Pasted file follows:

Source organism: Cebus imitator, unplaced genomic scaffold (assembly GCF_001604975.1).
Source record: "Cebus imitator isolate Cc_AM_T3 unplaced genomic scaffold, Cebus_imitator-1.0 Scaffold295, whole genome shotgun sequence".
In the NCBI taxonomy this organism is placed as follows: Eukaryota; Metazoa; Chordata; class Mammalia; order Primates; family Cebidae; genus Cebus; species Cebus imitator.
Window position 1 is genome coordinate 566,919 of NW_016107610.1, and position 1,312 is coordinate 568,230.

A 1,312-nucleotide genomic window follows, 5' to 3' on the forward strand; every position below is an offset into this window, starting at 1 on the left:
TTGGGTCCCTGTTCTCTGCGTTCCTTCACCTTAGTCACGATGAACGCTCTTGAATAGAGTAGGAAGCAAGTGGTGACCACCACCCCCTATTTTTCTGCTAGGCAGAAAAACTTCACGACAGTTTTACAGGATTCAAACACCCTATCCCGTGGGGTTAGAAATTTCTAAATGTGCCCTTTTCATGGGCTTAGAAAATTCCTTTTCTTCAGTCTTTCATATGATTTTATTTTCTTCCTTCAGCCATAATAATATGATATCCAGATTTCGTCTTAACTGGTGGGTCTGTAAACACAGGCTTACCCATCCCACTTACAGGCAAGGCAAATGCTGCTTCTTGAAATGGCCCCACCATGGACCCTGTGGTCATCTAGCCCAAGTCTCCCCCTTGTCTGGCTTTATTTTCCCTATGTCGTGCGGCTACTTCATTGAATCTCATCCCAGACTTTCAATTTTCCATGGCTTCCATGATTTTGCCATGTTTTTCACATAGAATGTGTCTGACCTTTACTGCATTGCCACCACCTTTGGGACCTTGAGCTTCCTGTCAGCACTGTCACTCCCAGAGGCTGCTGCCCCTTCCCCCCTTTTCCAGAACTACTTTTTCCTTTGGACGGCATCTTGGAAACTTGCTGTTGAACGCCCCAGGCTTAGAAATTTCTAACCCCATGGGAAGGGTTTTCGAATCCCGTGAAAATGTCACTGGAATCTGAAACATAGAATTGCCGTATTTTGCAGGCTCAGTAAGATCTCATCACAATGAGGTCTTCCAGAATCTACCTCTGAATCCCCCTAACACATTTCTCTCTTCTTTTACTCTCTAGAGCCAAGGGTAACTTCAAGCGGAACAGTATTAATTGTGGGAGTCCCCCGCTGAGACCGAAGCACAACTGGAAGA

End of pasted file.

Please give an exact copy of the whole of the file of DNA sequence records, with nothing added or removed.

Source organism: Cebus imitator, unplaced genomic scaffold (assembly GCF_001604975.1).
Source record: "Cebus imitator isolate Cc_AM_T3 unplaced genomic scaffold, Cebus_imitator-1.0 Scaffold295, whole genome shotgun sequence".
In the NCBI taxonomy this organism is placed as follows: Eukaryota; Metazoa; Chordata; class Mammalia; order Primates; family Cebidae; genus Cebus; species Cebus imitator.
Window position 1 is genome coordinate 566,919 of NW_016107610.1, and position 1,312 is coordinate 568,230.

A 1,312-nucleotide genomic window follows, 5' to 3' on the forward strand; every position below is an offset into this window, starting at 1 on the left:
TTGGGTCCCTGTTCTCTGCGTTCCTTCACCTTAGTCACGATGAACGCTCTTGAATAGAGTAGGAAGCAAGTGGTGACCACCACCCCCTATTTTTCTGCTAGGCAGAAAAACTTCACGACAGTTTTACAGGATTCAAACACCCTATCCCGTGGGGTTAGAAATTTCTAAATGTGCCCTTTTCATGGGCTTAGAAAATTCCTTTTCTTCAGTCTTTCATATGATTTTATTTTCTTCCTTCAGCCATAATAATATGATATCCAGATTTCGTCTTAACTGGTGGGTCTGTAAACACAGGCTTACCCATCCCACTTACAGGCAAGGCAAATGCTGCTTCTTGAAATGGCCCCACCATGGACCCTGTGGTCATCTAGCCCAAGTCTCCCCCTTGTCTGGCTTTATTTTCCCTATGTCGTGCGGCTACTTCATTGAATCTCATCCCAGACTTTCAATTTTCCATGGCTTCCATGATTTTGCCATGTTTTTCACATAGAATGTGTCTGACCTTTACTGCATTGCCACCACCTTTGGGACCTTGAGCTTCCTGTCAGCACTGTCACTCCCAGAGGCTGCTGCCCCTTCCCCCCTTTTCCAGAACTACTTTTTCCTTTGGACGGCATCTTGGAAACTTGCTGTTGAACGCCCCAGGCTTAGAAATTTCTAACCCCATGGGAAGGGTTTTCGAATCCCGTGAAAATGTCACTGGAATCTGAAACATAGAATTGCCGTATTTTGCAGGCTCAGTAAGATCTCATCACAATGAGGTCTTCCAGAATCTACCTCTGAATCCCCCTAACACATTTCTCTCTTCTTTTACTCTCTAGAGCCAAGGGTAACTTCAAGCGGAACAGTATTAATTGTGGGAGTCCCCCGCTGAGACCGAAGCACAACTGGAAGA